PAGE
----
Wednesday, November 5, 2008

Planting Seeds

Our show got some fabulous coverage in the Deseret News yesterday. Thank you, Carma Wadley for the article and Jason Olson for the photos! What I'm especially pleased about is that she included a list of each artist and each book represented in the show.

My favorite quote from the article: "We hope [children] connect the art they love [in books] with finding something to love at a museum. We are planting seeds, hoping they will become museum lovers."

Wednesday, October 29, 2008

The Rest of the Story

We are pleased to announce our story time with the illustrator schedule for November and December. We hope you'll join us each Saturday morning at 11:00 at the museum!

Nov. 1: Sherry Meidell
Nov. 8: Julie Olson
Nov. 15: Mark and Caralyn Buehner
Nov. 22: Lily Toy Hong
Nov. 29: Stories illustrated by various artists
Dec. 6: Greg Newbold
Dec. 13: Nathan Hale

Tuesday, October 14, 2008

Family Photo

Guy Francis, who will be our visiting illustrator at this week's story time (11:00 on Saturday, October 18), just posted this picture on his blog and he's looking for a title for it. If you have a fun idea, click here to link to his blog.

Guy will be reading two books that he's illustrated: Mrs. McBloom, Clean Up Your Classroom by Kelly S. DiPucchio and Shelly by Margie Palatini.

Thursday, October 9, 2008

East Meets West

Fumi Kosaka, who grew up in Japan but who now lives with her husband and two children in Provo, will be joining us for story time at 11:00 this Saturday morning at the museum.

Fumi came to the United States to study at Ricks College (now BYU Idaho) and BYU in Provo. 

After graduating, she moved to New York and worked in the children's art department of a New York City publishing house while pursuing freelance illustration projects. 

She has illustrated nine children's books, including several books written by well known author Cynthia Rylant.

Thursday, October 2, 2008

See Spot. See Spot 600 Times.

Here's baby B. settling in on the beach with Beach Bugs, the latest in a series of beloved pop-up books full of all sorts of crazy bug-eyed bugs created by Salt Lake City native David A. Carter.

One of David's most recent feats of paper engineering is 600 Black Spots, inspired by the work of artists such as Matisse and Mondrian. We are thrilled to have working models from the book, along with specifications for the dies used to cut pieces which are then assembled by hand to create the pop-ups. And of course we've got a copy of the book on our gallery bookshelf. Come see if you can find all 600 black spots!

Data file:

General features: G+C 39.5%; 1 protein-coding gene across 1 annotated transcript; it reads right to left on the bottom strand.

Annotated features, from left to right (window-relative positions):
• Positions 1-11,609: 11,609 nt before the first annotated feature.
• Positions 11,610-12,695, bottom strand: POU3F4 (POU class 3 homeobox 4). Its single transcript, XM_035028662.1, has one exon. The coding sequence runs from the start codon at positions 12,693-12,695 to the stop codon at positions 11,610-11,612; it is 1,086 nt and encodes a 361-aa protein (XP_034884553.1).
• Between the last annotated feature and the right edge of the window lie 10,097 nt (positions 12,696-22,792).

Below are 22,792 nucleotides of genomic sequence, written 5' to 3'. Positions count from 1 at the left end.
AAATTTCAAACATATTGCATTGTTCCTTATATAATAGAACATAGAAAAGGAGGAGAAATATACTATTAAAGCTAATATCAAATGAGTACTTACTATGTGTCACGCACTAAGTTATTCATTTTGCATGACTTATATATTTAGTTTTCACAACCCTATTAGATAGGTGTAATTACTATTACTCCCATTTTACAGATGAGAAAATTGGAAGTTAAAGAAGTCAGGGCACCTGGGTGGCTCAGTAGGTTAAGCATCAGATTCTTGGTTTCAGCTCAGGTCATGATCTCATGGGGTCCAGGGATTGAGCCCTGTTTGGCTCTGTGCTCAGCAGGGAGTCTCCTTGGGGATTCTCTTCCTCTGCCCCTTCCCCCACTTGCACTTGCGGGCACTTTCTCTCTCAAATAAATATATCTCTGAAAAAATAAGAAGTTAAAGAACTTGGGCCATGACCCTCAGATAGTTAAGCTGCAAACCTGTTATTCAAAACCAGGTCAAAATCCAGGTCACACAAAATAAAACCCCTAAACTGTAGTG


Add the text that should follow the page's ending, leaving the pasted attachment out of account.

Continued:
Saturday, September 27, 2008

The Three-Eyed Bee

Today's story time attendees had the opportunity to ask illustrator Will Terry questions, and, boy, did they! They were full of all sorts of questions about how long it takes to paint all of the pictures for a book (3 to 6 months), how many colors he uses (he has only 10 different tubes of acrylic paint, but he mixes them to make hundreds of colors) and whether he gets to travel all over the world to get ideas for his pictures (yeah, that would be nice, wouldn't it?).

Will Terry brought the original cover illustration for Little Rooster's Diamond Button, a retelling of an old Hungarian folk tale. We've got a copy of the book on the bookshelf in the gallery. Come take a look and see if you can find the bee with three eyes on one of the pages!

Will Terry signs a copy of one of his books for a story time attendee and adds one more drawing!

Tuesday, September 23, 2008

It Ate What?!

Pictured: Cambria Evans reads Bone Soup during story time on Saturday morning at the museum. 

We learned all sorts of fun facts about Cambria, her books and her life in New York.  Can you believe the story Cambria tells in her book Martha Moth Makes Socks was inspired by a real moth who ate holes in her very favorite sweater? It goes to show that good story ideas can come from just about anywhere!

Join us this Saturday, September 27, when illustrator Will Terry reads The Frog with the Big Mouth by Teresa Bateman and Little Rooster's Diamond Button by Margaret Read McDonald, both published by Albert Whitman & Company.